This year’s Birds Eye View Festival opened with German writer-director Nicolette Krebitz’s second feature The Heart Is a Dark Forest, a daring, darkly stylish and artfully constructed marital drama centring on a woman’s emotional meltdown after she finds her illusions about bourgeois family life shattered forever. Vacillating between social realism, emotional tragedy and mysticism, Krebitz (who is best known in Germany as an actress) dissects what lies underneath the grid of social roles in contemporary society through an increasingly surreal modern-day version of Medea that is not always easy to digest, both formally and thematically.
With a mesmerising Nina Hoss and Devid Striesow in the lead roles, who last performed together in Christian Petzold’s remarkable thriller Yella, the film centres on Marie, who one morning accidentally discovers that her husband has a double life, with a second wife and little child in another suburban house just like hers. Utterly shaken and bewildered, Marie escapes into the nearby forest where she passes out. After returning to her children, strangely calm and collected, she attends a masked ball held in a friend’s country mansion in a scene reminiscent of Kubrick’s Eyes Wide Shut. There, she confronts her tragic fate and the inner demons that haunt her.
Pamela Jahn spoke to Nicolette Krebitz during the Birds Eye View Festival in March 2009.
Pamela Jahn: Your film is based on a tragedy of betrayal and focuses on a woman whose love ultimately leads to her destruction. What attracted you to this kind of subject matter?
Nicolette Krebitz: I saw Medea on stage and read the play again when I started working on a new script, so the story comes partly from Medea, and partly from some real-life cases that I discovered during my research. I found out that there were basically two different types of women, two different reactions, when they found out about the double lives of their partners. The first type just remained silent and never said a word about it, not even to their children, for fear of losing their husbands and the lives they lived. The second type of women reacted in a very extreme manner, most of them tried to kill themselves, and I was shocked by this. I started asking myself all these questions: Why would they do it? What’s the point? Are there really no more reasons to go on living? My conclusion was that it must have had a major impact on their desire for being wanted, being needed, and that it has something to do with their roles as mothers in society. They must have felt betrayed also in the way that they had given their lives and bodies to build a family, to become mothers and to raise children… It’s still a big deal, I think. And it’s this archaic feeling that caused such an extreme reaction, that I found very fascinating.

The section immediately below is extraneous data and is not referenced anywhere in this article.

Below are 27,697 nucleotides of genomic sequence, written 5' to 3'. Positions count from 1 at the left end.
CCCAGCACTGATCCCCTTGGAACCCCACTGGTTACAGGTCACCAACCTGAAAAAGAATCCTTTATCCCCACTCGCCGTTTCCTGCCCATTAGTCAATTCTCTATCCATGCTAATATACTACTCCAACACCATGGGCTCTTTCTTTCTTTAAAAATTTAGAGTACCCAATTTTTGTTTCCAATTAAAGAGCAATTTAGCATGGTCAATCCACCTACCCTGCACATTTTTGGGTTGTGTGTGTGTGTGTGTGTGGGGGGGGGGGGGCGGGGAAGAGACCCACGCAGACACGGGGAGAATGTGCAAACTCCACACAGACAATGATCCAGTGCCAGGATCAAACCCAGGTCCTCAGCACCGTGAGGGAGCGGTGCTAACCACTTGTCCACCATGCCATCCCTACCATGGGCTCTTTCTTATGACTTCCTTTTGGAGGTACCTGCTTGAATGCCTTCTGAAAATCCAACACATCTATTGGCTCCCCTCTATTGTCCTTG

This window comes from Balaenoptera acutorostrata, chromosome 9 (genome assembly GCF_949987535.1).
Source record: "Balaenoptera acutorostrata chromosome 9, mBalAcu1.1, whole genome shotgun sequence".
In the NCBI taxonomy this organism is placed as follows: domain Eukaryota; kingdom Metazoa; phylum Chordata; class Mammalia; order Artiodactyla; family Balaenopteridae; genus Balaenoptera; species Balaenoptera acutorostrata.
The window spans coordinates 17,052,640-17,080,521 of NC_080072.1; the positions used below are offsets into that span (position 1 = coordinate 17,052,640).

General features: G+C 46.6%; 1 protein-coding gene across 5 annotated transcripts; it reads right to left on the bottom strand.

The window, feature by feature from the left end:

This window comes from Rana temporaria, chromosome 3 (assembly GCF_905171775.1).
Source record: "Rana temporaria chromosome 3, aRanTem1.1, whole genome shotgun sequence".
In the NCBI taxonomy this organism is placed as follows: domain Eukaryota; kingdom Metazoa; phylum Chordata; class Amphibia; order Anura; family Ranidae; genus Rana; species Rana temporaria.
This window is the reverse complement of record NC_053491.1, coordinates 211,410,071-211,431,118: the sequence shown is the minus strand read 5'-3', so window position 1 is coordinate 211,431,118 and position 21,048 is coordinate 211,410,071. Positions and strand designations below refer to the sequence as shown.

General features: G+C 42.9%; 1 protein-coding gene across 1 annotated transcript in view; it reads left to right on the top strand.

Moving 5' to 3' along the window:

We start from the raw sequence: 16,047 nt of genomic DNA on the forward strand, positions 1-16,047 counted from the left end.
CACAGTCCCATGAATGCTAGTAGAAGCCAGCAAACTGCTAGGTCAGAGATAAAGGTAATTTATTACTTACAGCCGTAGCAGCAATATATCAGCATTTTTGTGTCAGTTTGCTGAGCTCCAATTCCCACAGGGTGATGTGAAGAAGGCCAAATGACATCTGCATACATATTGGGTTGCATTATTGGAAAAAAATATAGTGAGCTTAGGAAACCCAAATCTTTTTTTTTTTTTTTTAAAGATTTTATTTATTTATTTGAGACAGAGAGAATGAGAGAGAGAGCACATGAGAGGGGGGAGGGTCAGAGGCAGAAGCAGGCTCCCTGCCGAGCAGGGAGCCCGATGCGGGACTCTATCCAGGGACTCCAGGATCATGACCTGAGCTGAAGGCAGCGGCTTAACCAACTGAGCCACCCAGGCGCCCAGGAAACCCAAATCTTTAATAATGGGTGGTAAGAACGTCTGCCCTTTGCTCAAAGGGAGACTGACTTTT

PJ: The metaphoric title perfectly matches the theme and the increasingly gloomy atmosphere you’re creating in your film. What does the image mean to you?
NK: Neither the man nor the woman in the film is to blame for what they do because of love. Most of the time, you don’t really know what it is that you love, or what you long for. Basically, you just don’t really know what you want when you love, and this for me is like a dark forest. It implies a lot of things that are hidden or invisible, but they are all part of what we call love…
PJ: In addition to the literary and cinematic references such as the masquerade scene in the castle, the film also has many theatrical elements, in particular the scenes in which Marie plays out her memories with Thomas on a sparse Brechtian stage. What was the idea behind this?